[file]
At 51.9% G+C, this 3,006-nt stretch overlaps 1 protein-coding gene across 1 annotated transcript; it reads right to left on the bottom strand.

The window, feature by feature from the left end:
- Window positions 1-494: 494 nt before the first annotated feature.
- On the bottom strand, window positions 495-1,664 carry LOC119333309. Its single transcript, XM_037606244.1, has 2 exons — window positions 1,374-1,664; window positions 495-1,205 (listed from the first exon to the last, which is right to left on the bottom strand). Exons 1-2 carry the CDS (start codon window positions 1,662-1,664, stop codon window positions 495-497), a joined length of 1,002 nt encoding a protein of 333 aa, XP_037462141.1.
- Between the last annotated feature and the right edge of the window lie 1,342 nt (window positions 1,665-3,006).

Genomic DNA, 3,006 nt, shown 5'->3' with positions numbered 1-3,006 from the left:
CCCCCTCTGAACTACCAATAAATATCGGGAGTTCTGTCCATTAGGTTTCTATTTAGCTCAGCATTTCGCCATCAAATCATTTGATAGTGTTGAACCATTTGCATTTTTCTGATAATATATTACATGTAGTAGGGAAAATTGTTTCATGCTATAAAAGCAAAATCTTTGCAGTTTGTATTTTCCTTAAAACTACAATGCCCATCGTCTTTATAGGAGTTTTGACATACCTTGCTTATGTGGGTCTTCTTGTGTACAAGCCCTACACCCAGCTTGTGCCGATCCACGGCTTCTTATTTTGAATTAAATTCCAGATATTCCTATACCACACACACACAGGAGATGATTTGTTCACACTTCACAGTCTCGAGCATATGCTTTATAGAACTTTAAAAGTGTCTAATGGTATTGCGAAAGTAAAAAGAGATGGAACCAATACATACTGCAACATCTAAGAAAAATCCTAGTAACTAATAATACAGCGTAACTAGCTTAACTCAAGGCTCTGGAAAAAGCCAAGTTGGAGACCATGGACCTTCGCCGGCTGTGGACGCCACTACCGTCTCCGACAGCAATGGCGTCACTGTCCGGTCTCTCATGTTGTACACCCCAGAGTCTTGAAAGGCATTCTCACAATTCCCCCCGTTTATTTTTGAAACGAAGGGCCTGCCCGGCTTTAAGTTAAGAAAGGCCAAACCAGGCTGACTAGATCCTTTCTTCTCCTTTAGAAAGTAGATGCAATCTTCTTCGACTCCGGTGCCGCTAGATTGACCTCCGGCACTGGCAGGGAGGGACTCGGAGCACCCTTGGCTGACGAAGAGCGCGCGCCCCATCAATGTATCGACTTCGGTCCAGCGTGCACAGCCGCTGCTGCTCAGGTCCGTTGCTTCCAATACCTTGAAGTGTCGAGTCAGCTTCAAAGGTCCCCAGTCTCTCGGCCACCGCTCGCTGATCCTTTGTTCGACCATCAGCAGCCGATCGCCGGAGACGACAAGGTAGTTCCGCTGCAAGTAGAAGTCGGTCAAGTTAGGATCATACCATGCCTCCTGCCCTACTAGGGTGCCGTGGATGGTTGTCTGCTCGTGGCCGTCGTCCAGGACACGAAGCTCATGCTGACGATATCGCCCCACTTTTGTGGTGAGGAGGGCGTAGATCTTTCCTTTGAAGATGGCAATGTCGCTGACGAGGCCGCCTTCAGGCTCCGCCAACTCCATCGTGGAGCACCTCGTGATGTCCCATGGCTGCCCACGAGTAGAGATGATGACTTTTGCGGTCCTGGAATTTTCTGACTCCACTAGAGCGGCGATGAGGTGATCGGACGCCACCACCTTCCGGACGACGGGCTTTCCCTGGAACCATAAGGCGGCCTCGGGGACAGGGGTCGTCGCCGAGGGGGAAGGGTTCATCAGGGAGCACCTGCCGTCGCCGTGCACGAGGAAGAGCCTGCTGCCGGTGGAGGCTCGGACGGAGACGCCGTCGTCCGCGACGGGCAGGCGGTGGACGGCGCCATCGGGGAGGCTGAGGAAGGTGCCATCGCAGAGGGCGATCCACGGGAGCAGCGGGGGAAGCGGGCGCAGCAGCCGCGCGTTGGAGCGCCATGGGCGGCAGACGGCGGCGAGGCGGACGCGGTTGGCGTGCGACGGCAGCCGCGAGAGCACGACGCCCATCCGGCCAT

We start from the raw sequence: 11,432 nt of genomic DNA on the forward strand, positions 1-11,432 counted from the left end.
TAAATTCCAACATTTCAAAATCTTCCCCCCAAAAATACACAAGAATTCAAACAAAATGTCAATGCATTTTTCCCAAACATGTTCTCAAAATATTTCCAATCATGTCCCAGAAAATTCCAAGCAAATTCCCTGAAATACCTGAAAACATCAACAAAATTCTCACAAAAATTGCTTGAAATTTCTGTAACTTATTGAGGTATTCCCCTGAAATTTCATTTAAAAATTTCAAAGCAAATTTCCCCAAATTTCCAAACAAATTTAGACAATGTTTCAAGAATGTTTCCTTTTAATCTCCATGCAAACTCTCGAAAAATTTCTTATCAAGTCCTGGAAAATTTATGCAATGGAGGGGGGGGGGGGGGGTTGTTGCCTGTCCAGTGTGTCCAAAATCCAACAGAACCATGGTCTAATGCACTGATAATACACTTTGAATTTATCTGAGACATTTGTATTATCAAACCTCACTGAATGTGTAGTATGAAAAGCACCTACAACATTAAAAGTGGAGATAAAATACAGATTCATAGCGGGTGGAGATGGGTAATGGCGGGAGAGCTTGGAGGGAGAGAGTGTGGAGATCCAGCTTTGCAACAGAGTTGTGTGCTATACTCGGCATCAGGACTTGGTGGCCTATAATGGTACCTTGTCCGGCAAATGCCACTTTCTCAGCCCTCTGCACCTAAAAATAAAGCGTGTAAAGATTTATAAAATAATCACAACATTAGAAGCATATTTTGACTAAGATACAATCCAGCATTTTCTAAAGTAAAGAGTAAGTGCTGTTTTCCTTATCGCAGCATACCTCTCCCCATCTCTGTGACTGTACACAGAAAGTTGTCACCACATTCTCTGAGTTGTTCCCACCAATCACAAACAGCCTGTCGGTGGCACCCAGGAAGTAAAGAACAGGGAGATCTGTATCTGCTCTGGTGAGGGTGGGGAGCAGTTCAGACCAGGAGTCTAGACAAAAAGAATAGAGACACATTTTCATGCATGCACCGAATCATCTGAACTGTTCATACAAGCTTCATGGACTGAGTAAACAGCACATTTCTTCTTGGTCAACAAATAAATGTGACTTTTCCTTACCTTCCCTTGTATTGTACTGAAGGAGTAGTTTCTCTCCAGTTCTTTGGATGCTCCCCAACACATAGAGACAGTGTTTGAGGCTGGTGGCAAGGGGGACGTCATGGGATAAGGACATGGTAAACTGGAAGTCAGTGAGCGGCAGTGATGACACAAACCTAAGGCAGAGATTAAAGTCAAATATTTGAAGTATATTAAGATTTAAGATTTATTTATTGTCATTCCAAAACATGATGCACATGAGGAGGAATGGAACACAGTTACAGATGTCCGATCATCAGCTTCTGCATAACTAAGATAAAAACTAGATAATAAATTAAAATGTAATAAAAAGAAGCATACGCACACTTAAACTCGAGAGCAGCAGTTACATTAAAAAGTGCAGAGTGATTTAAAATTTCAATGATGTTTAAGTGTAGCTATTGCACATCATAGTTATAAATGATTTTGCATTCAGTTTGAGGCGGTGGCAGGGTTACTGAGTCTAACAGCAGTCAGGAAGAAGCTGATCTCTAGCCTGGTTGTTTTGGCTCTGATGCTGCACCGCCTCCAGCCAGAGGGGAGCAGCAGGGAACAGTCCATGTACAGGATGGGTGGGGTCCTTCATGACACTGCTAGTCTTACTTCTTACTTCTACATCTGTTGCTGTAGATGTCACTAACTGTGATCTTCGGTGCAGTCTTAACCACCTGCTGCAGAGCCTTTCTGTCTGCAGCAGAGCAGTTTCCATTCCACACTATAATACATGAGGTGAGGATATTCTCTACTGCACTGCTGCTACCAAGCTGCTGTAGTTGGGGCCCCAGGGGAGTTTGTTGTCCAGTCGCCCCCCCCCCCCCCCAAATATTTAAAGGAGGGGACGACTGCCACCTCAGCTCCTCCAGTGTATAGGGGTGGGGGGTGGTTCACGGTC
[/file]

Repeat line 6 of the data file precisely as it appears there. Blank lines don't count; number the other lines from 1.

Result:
Genomic DNA, 3,006 nt, shown 5'->3' with positions numbered 1-3,006 from the left: